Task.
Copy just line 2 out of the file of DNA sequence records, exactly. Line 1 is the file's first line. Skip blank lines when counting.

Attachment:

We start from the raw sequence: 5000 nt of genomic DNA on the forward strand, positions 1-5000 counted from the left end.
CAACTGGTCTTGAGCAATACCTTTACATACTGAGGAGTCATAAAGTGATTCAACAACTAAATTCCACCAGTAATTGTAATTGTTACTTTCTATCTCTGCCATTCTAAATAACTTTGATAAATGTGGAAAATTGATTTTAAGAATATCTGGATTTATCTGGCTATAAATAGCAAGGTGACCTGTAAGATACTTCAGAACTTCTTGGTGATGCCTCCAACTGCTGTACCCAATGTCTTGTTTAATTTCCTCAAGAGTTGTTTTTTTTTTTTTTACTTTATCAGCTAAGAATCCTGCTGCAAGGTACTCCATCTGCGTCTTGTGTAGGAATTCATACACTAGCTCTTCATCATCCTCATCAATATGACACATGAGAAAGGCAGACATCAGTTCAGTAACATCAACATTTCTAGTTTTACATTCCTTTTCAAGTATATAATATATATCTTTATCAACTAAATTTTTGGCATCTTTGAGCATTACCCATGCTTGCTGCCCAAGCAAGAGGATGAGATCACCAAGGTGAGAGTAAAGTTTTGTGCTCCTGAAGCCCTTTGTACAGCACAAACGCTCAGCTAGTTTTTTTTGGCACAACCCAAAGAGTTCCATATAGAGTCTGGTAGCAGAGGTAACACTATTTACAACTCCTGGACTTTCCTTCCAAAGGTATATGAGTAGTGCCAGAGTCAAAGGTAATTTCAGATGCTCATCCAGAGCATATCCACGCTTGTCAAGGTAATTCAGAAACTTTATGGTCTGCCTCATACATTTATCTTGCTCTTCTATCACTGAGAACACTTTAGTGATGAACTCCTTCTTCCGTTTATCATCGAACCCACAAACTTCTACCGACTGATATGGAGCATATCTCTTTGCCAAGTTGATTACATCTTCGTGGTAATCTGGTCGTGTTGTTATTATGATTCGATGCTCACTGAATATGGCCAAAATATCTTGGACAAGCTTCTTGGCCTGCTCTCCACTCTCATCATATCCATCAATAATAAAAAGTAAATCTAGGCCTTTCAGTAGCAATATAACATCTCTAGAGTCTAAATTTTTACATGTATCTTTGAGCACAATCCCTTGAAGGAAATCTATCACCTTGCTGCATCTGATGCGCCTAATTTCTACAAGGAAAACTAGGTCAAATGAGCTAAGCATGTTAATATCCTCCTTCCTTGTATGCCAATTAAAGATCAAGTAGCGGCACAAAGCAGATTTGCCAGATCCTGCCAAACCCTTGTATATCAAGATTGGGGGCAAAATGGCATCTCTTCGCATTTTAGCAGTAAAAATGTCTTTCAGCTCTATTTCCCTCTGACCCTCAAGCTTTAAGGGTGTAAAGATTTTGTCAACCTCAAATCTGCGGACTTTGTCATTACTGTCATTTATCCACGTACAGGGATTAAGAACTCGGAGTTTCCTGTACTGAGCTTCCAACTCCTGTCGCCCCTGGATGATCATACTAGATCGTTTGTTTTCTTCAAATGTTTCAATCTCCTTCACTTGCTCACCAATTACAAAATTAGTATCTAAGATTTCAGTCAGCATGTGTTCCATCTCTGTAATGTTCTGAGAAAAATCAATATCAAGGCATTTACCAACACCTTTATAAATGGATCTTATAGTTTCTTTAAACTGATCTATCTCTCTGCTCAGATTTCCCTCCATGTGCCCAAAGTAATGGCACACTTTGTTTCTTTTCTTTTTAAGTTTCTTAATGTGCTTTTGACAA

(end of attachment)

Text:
CAACTGGTCTTGAGCAATACCTTTACATACTGAGGAGTCATAAAGTGATTCAACAACTAAATTCCACCAGTAATTGTAATTGTTACTTTCTATCTCTGCCATTCTAAATAACTTTGATAAATGTGGAAAATTGATTTTAAGAATATCTGGATTTATCTGGCTATAAATAGCAAGGTGACCTGTAAGATACTTCAGAACTTCTTGGTGATGCCTCCAACTGCTGTACCCAATGTCTTGTTTAATTTCCTCAAGAGTTGTTTTTTTTTTTTTTACTTTATCAGCTAAGAATCCTGCTGCAAGGTACTCCATCTGCGTCTTGTGTAGGAATTCATACACTAGCTCTTCATCATCCTCATCAATATGACACATGAGAAAGGCAGACATCAGTTCAGTAACATCAACATTTCTAGTTTTACATTCCTTTTCAAGTATATAATATATATCTTTATCAACTAAATTTTTGGCATCTTTGAGCATTACCCATGCTTGCTGCCCAAGCAAGAGGATGAGATCACCAAGGTGAGAGTAAAGTTTTGTGCTCCTGAAGCCCTTTGTACAGCACAAACGCTCAGCTAGTTTTTTTTGGCACAACCCAAAGAGTTCCATATAGAGTCTGGTAGCAGAGGTAACACTATTTACAACTCCTGGACTTTCCTTCCAAAGGTATATGAGTAGTGCCAGAGTCAAAGGTAATTTCAGATGCTCATCCAGAGCATATCCACGCTTGTCAAGGTAATTCAGAAACTTTATGGTCTGCCTCATACATTTATCTTGCTCTTCTATCACTGAGAACACTTTAGTGATGAACTCCTTCTTCCGTTTATCATCGAACCCACAAACTTCTACCGACTGATATGGAGCATATCTCTTTGCCAAGTTGATTACATCTTCGTGGTAATCTGGTCGTGTTGTTATTATGATTCGATGCTCACTGAATATGGCCAAAATATCTTGGACAAGCTTCTTGGCCTGCTCTCCACTCTCATCATATCCATCAATAATAAAAAGTAAATCTAGGCCTTTCAGTAGCAATATAACATCTCTAGAGTCTAAATTTTTACATGTATCTTTGAGCACAATCCCTTGAAGGAAATCTATCACCTTGCTGCATCTGATGCGCCTAATTTCTACAAGGAAAACTAGGTCAAATGAGCTAAGCATGTTAATATCCTCCTTCCTTGTATGCCAATTAAAGATCAAGTAGCGGCACAAAGCAGATTTGCCAGATCCTGCCAAACCCTTGTATATCAAGATTGGGGGCAAAATGGCATCTCTTCGCATTTTAGCAGTAAAAATGTCTTTCAGCTCTATTTCCCTCTGACCCTCAAGCTTTAAGGGTGTAAAGATTTTGTCAACCTCAAATCTGCGGACTTTGTCATTACTGTCATTTATCCACGTACAGGGATTAAGAACTCGGAGTTTCCTGTACTGAGCTTCCAACTCCTGTCGCCCCTGGATGATCATACTAGATCGTTTGTTTTCTTCAAATGTTTCAATCTCCTTCACTTGCTCACCAATTACAAAATTAGTATCTAAGATTTCAGTCAGCATGTGTTCCATCTCTGTAATGTTCTGAGAAAAATCAATATCAAGGCATTTACCAACACCTTTATAAATGGATCTTATAGTTTCTTTAAACTGATCTATCTCTCTGCTCAGATTTCCCTCCATGTGCCCAAAGTAATGGCACACTTTGTTTCTTTTCTTTTTAAGTTTCTTAATGTGCTTTTGACAA